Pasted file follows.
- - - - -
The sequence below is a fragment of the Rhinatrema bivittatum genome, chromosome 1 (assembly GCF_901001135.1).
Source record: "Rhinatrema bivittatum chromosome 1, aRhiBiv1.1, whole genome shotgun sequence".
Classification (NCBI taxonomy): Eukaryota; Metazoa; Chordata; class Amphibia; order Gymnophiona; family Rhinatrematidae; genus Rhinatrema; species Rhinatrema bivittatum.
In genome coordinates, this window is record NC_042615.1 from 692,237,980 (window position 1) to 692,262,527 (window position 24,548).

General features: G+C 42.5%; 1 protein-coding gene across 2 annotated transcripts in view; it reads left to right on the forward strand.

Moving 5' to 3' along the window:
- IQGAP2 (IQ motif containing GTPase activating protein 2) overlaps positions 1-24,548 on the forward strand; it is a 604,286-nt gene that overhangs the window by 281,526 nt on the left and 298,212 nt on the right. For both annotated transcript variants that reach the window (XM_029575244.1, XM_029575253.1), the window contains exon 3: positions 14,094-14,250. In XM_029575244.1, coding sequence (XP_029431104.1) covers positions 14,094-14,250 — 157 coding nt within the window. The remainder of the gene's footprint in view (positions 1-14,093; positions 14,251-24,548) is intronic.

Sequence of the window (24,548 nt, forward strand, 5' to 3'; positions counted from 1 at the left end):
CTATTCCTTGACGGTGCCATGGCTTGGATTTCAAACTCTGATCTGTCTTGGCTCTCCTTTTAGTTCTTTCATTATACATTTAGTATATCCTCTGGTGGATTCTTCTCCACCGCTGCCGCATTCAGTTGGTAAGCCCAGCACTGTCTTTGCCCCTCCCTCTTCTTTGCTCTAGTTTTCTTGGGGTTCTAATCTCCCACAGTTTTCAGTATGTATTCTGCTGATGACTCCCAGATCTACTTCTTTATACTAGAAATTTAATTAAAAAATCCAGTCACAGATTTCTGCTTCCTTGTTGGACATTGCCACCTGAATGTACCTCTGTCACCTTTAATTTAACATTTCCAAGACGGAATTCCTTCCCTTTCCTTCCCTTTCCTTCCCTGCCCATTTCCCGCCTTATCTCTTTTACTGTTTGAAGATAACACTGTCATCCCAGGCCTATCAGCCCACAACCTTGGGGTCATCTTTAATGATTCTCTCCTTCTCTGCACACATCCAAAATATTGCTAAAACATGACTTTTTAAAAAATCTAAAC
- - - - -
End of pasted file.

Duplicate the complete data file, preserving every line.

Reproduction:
The sequence below is a fragment of the Rhinatrema bivittatum genome, chromosome 1 (assembly GCF_901001135.1).
Source record: "Rhinatrema bivittatum chromosome 1, aRhiBiv1.1, whole genome shotgun sequence".
Classification (NCBI taxonomy): Eukaryota; Metazoa; Chordata; class Amphibia; order Gymnophiona; family Rhinatrematidae; genus Rhinatrema; species Rhinatrema bivittatum.
In genome coordinates, this window is record NC_042615.1 from 692,237,980 (window position 1) to 692,262,527 (window position 24,548).

General features: G+C 42.5%; 1 protein-coding gene across 2 annotated transcripts in view; it reads left to right on the forward strand.

Moving 5' to 3' along the window:
- IQGAP2 (IQ motif containing GTPase activating protein 2) overlaps positions 1-24,548 on the forward strand; it is a 604,286-nt gene that overhangs the window by 281,526 nt on the left and 298,212 nt on the right. For both annotated transcript variants that reach the window (XM_029575244.1, XM_029575253.1), the window contains exon 3: positions 14,094-14,250. In XM_029575244.1, coding sequence (XP_029431104.1) covers positions 14,094-14,250 — 157 coding nt within the window. The remainder of the gene's footprint in view (positions 1-14,093; positions 14,251-24,548) is intronic.

Sequence of the window (24,548 nt, forward strand, 5' to 3'; positions counted from 1 at the left end):
CTATTCCTTGACGGTGCCATGGCTTGGATTTCAAACTCTGATCTGTCTTGGCTCTCCTTTTAGTTCTTTCATTATACATTTAGTATATCCTCTGGTGGATTCTTCTCCACCGCTGCCGCATTCAGTTGGTAAGCCCAGCACTGTCTTTGCCCCTCCCTCTTCTTTGCTCTAGTTTTCTTGGGGTTCTAATCTCCCACAGTTTTCAGTATGTATTCTGCTGATGACTCCCAGATCTACTTCTTTATACTAGAAATTTAATTAAAAAATCCAGTCACAGATTTCTGCTTCCTTGTTGGACATTGCCACCTGAATGTACCTCTGTCACCTTTAATTTAACATTTCCAAGACGGAATTCCTTCCCTTTCCTTCCCTTTCCTTCCCTGCCCATTTCCCGCCTTATCTCTTTTACTGTTTGAAGATAACACTGTCATCCCAGGCCTATCAGCCCACAACCTTGGGGTCATCTTTAATGATTCTCTCCTTCTCTGCACACATCCAAAATATTGCTAAAACATGACTTTTTAAAAAATCTAAAC